Phillies have many needs as baseball's stay-at-home winter meetings get going


Baseball’s winter meetings begin Monday — just the way many modern executives would like to see them staged every year.


The COVID-19 pandemic forced the cancellation of the in-person, four-day event, which had been scheduled to take place in Dallas. In its stead, MLB teams and officials will hold their annual meetings on policy and other matters via the magic of audio and visual technology.

The game’s 30 field managers will all be available to media members in a series of video conferences next week. Manager media sessions are a staple of the winter meetings and an acknowledgement by MLB of the importance of promoting the game during the offseason.

With no in-person event, super-agent Scott Boras will not have a live audience for which to pump up his clients and offer his views on the game and the industry. The Boras Address is an annual winter meetings event, staged in the middle of a hotel lobby in front of throngs of reporters and cameras, and as it starts each year, one can’t help but think of the lyrics to the old Emerson, Lake & Palmer song:

Welcome back, my friends

To the show that never ends

We’re so glad you could attend

Come inside, come inside

Come inside, the show’s about to start

Guaranteed to blow your head apart

Alas, the cancellation of the in-person winter meetings will not deter Boras. Word is his show will go on via Zoom, and as Emerson, Lake & Palmer sang:

You’ve got to see the show, it’s a dynamo

While Boras might lament the absence of in-person winter meetings, general managers and those charged with constructing rosters are mostly untroubled by the cancellation. Truth be told, many GMs view the winter meetings as an anachronistic nuisance. Once upon a time, back in an era of dial-up phones, it was very useful to have all of the game’s powers under one roof. It facilitated conversation, trade talks and meetings with player agents. Now, GMs have year-round running text chains with counterparts in other cities. The dialogue between executives never stops — except for when they get on the plane to fly to and from the meetings. Deals with other teams and free agents can be made early in the offseason or late in the offseason. They don’t have to be confined to a week in December that often creates more hype than happenings.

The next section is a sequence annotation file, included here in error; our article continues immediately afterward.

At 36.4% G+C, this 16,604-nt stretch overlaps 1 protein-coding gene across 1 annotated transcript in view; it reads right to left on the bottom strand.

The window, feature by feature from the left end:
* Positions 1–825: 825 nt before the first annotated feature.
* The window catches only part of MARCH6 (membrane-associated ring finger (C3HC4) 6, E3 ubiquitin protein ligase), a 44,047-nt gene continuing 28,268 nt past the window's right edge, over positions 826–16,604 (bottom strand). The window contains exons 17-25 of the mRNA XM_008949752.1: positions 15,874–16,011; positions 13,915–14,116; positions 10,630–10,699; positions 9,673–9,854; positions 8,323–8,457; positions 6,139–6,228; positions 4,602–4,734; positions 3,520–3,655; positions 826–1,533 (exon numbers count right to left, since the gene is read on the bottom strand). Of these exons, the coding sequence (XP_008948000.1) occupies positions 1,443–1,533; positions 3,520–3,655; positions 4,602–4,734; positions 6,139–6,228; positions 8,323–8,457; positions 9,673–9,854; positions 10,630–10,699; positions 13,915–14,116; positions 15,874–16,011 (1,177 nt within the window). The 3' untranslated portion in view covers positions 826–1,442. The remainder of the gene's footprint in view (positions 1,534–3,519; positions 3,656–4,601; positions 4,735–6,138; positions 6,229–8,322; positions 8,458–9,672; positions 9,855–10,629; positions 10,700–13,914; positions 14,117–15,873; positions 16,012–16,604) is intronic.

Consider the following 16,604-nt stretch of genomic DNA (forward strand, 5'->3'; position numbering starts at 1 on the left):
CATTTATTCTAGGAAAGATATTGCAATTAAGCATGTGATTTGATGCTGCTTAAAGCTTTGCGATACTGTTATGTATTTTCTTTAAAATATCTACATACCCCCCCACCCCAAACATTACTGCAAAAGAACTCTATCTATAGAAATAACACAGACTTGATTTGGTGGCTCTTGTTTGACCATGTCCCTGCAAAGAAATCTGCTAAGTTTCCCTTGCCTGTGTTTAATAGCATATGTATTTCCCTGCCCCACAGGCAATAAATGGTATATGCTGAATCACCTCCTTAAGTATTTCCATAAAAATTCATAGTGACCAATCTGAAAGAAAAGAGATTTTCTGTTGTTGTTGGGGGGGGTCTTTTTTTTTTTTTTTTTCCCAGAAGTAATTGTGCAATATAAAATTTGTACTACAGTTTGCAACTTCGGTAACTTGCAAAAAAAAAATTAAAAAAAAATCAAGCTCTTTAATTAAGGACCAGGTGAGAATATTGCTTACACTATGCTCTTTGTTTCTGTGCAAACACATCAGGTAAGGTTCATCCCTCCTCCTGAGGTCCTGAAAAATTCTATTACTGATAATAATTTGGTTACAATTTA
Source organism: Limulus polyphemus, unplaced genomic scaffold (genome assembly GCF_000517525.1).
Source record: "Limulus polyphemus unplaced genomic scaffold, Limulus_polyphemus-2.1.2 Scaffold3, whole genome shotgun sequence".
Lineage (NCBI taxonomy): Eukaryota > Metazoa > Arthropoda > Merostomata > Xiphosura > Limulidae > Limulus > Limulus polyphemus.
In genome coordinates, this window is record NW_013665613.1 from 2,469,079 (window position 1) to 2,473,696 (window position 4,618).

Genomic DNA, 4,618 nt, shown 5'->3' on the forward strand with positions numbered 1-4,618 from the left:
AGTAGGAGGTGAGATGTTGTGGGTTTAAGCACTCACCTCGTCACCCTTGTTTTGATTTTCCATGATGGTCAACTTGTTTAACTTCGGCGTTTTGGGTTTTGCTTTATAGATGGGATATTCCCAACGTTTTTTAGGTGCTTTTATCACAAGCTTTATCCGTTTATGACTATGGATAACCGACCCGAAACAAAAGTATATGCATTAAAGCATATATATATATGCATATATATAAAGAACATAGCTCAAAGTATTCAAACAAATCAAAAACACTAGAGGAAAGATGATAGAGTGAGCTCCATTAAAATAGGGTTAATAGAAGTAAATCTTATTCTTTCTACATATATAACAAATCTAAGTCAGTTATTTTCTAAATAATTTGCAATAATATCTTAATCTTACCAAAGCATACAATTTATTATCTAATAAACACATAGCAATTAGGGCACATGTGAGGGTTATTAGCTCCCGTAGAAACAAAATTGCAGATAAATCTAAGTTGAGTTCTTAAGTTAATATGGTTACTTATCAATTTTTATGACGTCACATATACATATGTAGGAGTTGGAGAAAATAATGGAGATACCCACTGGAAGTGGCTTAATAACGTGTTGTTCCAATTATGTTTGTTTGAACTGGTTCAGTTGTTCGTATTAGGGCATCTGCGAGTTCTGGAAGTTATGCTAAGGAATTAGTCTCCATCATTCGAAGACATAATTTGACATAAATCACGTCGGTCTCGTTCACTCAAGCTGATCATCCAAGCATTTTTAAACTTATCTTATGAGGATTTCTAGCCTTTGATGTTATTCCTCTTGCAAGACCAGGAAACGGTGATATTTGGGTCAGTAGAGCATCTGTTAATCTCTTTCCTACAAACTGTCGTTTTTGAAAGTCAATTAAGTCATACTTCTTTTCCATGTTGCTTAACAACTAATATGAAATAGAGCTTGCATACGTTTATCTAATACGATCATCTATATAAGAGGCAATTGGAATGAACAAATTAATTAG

Free agents, who they are and where they’re headed, tend to dominate the winter meetings. Some years, the big ones sign at the meetings. In fact, Alex Rodriguez, then a Boras client, signed a $250 million contract at the winter meetings in Dallas in 2000. Other years, the top free agents don’t sign for months after the winter meetings. (See Boras client Bryce Harper in 2019.)

This year, the top free agents are outfielder George Springer, pitcher Trevor Bauer and catcher J.T. Realmuto, who spent the last two seasons with the Phillies. It would be surprising if any of these players signed this week. Baseball teams combined to lose about $3 billion in revenues during the 2020 season and that is expected to slow the pace at which the market for top free agents moves.

Realmuto is the player of most interest locally and the Phillies have said that re-signing him is a priority. Time will tell if that gets done. It certainly doesn’t hurt the Phillies’ chances that the New York Mets, whose new owner was not subject to COVID-related financial losses in 2020, are reportedly more focused on free agent James McCann than Realmuto. It also doesn’t hurt that the New York Yankees appear to be more focused on bringing back pitcher Masahiro Tanaka and infielder DJ LeMahieu than spending big on a catcher. The Washington Nationals remain an intriguing potential suitor for Realmuto and others could emerge.

In addition to addressing the catcher position, the Phils must rebuild their bullpen and figure out who is going to play shortstop in 2021. Didi Gregorius signed with the Phillies a year ago this week and is back on the free-agent market. None of the Phillies’ holes will be completely filled this week. There’s been talk of them moving Jean Segura, who is owed $30 million the next two seasons, possibly as a way to free up budget space that could help in the effort to retain Gregorius or Realmuto.

Of course, as (remote) winter meetings week arrives, the Phillies have one other significant hole. They are still without a permanent GM or president of baseball operations after Matt Klentak’s demotion in October. Ned Rice is the interim GM and the search for a full-time leader of baseball operations is ongoing.

Over the weekend, Phillies officials strongly denied that they were open to trade offers for starting pitcher Zack Wheeler. Meanwhile, two notable starters, Tampa Bay’s Blake Snell and Cincinnati’s Sonny Gray, are said to be available for trades, and the market for free-agent relievers is robust.

So check your internet connection. There’s a little bit of everything out there as these stay-at-home winter meetings get going. 

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